George G. Vest & A Eulogy of A Dog | Full Cry: A Hound Blog

Bedtime Stories: George G. Vest | Full Cry: A Hound Blog.

Last week Full Cry made us aware of the story of the “Eulogy of the Dog.”

Full Cry, in more detail, tells the story of Missouri lawyer George G. Vest (who would later become US Senator George G. Vest, above) and how he came to represent a client named Charles Burden in his lawsuit regarding the death of his best foxhound, Old Drum.

Vest’s closing argument, delivered on Sept. 23, 1870,  on behalf of his client and his dog quickly became famous among dog lovers.  Here it is, in full:

“The best friend man has in the world may turn against him and become his worst enemy. His son, or his daughter, that he has reared with loving care may prove ungrateful. Those who are nearest and dearest to us, those whom we trust with our happiness and good name may become traitors to their faith. The money a man has he may lose. It flies away from him, perhaps when he needs it most. A man’s reputation may be sacrificed in a moment of ill-considered action. The people who are prone to fall on their knees when success is with us may be the first to throw the stone of malice when failure settles its cloud upon our head.

The one absolutely unselfish friend that man can have in this selfish world, the one that never deserts him, the one that never proves ungrateful or treacherous, is his dog. A man’s dog stands by him in prosperity and poverty, in health and in sickness. He will sleep on the cold ground when the wintry winds blow and the snow drives fiercely, if only to be near his master’s side. He will kiss the hand that has no food to offer, he will lick the wounds and sores that come in encounters with the roughness of the world. He guards the sleep of his pauper master as if he were a prince.

When all other friends desert, he remains. When riches take wing, and reputation falls to pieces, he is as constant in his love as the sun in its journey through the heavens.

If fortune dries his master forth, an outcast in the world, friendless and homeless, the faithful dog asks no higher privilege that that of accompanying him against danger, to fight against his enemies. And when that last scene comes, and death takes his master in its embrace and his body is laid away in the cold ground, no matter if all other friends pursue their way, there, by the graveside will the noble dog be found, his head between his paws, his eyes sad, but open in alert watchfulness, faithful, and true, even in death.”

Well said.

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A Vet Planet Interview With Eric Goebelbecker of Dog Spelled Forward

Eric Goebelbecker is a dog trainer in Bergen County, NJ and the author of the popular blog Dog Spelled Forward.

Eric is also an instructor at St. Hubert’s Dog Training School, a member of the board of the International Association of Behavior Consultants and a regular blog contributor at Dog Star Daily.

VP:  You’re an advocate of a ‘Real Man’ paying an honest wage for honest work.  Why is this so important in successful training?  And why do you think that a stigma of a sort exists in some quarters about trainers using treats?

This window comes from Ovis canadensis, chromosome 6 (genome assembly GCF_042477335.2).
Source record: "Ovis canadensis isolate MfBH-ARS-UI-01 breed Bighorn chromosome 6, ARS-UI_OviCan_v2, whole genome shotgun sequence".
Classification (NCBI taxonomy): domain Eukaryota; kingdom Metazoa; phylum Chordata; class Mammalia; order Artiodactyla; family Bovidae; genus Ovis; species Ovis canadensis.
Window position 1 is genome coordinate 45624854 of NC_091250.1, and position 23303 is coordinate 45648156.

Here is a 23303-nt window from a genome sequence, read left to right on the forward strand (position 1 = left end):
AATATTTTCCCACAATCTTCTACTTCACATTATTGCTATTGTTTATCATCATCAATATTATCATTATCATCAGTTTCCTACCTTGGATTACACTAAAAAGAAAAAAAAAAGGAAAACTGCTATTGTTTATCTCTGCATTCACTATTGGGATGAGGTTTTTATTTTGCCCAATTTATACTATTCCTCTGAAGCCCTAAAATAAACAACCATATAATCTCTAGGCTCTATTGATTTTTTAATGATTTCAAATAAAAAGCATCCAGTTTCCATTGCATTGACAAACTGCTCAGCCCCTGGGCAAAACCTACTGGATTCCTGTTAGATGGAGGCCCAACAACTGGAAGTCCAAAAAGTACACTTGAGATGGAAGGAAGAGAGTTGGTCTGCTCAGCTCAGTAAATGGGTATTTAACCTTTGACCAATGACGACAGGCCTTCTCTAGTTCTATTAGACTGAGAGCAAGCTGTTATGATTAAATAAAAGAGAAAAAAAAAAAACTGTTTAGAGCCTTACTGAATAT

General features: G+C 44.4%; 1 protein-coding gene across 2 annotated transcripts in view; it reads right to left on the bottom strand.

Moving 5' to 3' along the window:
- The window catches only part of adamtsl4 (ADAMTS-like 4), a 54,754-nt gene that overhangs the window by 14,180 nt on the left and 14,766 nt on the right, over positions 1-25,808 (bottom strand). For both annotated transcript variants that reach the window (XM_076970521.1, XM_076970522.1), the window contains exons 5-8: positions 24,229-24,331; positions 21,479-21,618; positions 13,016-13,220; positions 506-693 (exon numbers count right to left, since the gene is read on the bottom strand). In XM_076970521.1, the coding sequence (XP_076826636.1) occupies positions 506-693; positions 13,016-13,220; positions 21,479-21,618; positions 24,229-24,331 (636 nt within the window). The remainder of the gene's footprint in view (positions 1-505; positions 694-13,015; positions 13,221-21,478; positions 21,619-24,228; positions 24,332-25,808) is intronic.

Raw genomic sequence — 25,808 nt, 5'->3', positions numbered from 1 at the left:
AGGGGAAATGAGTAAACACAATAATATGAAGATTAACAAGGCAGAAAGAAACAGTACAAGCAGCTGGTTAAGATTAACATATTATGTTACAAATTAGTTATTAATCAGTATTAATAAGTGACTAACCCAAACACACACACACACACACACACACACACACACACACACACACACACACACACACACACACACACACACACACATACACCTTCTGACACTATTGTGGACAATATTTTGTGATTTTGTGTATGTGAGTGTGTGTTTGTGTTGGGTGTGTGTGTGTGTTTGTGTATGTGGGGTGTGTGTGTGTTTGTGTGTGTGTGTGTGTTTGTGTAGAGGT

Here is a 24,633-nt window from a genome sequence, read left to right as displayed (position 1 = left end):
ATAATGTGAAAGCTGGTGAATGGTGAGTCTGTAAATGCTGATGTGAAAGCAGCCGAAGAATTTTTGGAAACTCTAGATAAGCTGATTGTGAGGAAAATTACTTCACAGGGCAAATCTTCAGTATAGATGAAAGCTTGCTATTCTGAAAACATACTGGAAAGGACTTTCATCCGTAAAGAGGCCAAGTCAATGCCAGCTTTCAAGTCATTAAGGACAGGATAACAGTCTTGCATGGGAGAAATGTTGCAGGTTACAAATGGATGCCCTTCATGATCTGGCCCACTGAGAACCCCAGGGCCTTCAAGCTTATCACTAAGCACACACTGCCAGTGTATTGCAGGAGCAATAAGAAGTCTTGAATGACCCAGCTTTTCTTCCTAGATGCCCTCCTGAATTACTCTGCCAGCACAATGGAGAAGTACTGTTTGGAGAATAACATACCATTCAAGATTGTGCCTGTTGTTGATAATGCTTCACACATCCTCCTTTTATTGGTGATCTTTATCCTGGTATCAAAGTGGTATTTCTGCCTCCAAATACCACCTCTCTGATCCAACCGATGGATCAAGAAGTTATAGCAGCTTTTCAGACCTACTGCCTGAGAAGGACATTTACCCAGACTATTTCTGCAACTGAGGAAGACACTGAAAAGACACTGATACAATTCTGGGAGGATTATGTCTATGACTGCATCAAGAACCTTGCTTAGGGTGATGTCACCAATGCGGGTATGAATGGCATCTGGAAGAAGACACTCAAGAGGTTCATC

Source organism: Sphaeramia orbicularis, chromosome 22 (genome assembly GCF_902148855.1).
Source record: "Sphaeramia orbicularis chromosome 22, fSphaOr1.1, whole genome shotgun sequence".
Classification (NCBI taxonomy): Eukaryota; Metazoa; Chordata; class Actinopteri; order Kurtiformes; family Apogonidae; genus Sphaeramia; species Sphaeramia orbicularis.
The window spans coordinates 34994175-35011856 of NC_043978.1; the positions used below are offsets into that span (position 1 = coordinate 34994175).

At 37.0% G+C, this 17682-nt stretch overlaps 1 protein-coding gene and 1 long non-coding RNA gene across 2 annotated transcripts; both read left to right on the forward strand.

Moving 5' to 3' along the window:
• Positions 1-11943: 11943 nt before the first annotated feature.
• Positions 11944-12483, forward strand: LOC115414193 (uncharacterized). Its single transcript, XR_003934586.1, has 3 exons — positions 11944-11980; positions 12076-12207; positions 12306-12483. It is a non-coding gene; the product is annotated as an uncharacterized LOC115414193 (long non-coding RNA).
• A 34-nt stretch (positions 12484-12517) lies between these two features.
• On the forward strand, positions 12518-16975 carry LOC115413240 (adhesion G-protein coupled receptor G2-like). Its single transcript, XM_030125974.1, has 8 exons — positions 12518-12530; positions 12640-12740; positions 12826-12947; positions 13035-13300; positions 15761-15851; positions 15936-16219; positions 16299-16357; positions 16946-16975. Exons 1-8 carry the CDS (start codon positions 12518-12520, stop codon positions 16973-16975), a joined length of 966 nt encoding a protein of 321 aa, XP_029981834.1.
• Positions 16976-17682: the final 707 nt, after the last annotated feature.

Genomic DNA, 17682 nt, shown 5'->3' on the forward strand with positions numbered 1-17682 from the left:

EG: If you want to train a dog it’s important to understand what a reward is and how it works. It’s also important to understand that training with rewards does not and should not always mean training with food.
One of the fundamental misunderstandings people on both sides of the food vs. no food argument is the difference between a reward and a bribe. A bribe is shown before the behavior and a reward comes after. That simple difference makes all the difference in the world: I can get just about any dog to something with food in front of her nose (unless she’s a resource guarder of course) but get the food out of sight and smell and it’s a whole different ball game, isn’t it?
I think this misunderstanding is one of the first barriers to accepting training with rewards. Some opponents seem unwilling or unable to learn how to do it right, while others have been shown how to do it wrong and resist it with good reason.
The other is the myth of the “Disney Dog” that Jean Donaldson debunks in “The Culture Clash.” So many people believe that once you declare yourself a dog’s owner she should then decide that you must be obeyed, and that any use of food is somehow a compromise. You can build a strong relationship with a dog, but it takes time and it helps to understand that one of the definitions of a relationship is a “history of reinforcement.” Think about the people (and dogs) you voluntarily spend your time with. There’s something reinforcing that keeps bringing you back, isn’t there?
VP: You’re also a big believer in the essential roles eye contact and attention play in successful training.  Can you explain their value?

EG: Eye contact is a way to use body language to communicate. Dogs find body postures much more meaningful than spoken language, and creating that simple way to say “I am paying attention to you” is critical to any success. In addition, if you can redirect a dog’s gaze you may be able to redirect her attention. This can avoid a lot of problems and is the first skill I was taught to teach dogs that are aggressive on leash.
If they are given a chance to learn how, dogs love play. It can be as reinforcing as food, sometimes even more. Go to a well run dog park or doggie day care. What are the dogs doing? They’re playing! In the very first week of my basic class I explain and demonstrate how to use play as an alternative for food.
Play also strengthens relationships. Marc Bekoff has written a lot about this, as has Stuart Brown, who popularized the famous “Polar Bear and Husky at Play” slideshow a few years ago.

VP: On Dog Spelled Forward, you talk about pet owners developing their own good leash skills in order to counter on-leash aggression.  What are some simple things that dog walkers can do to ease instances of aggression?

EG: Many aggression issues start on leash. Having a tether attached to your neck can be very frustrating, especially if it is associated with pain and/or not being able to get to what you want.
The first thing one can do is make walking on leash be about walking on leash and paying attention to you. Here’s where that eye contact comes in again! Another is to be proactive: pay attention to your environment and be ready to either redirect your dog’s attention or just change your direction of travel. Discretion is often the better part of valor.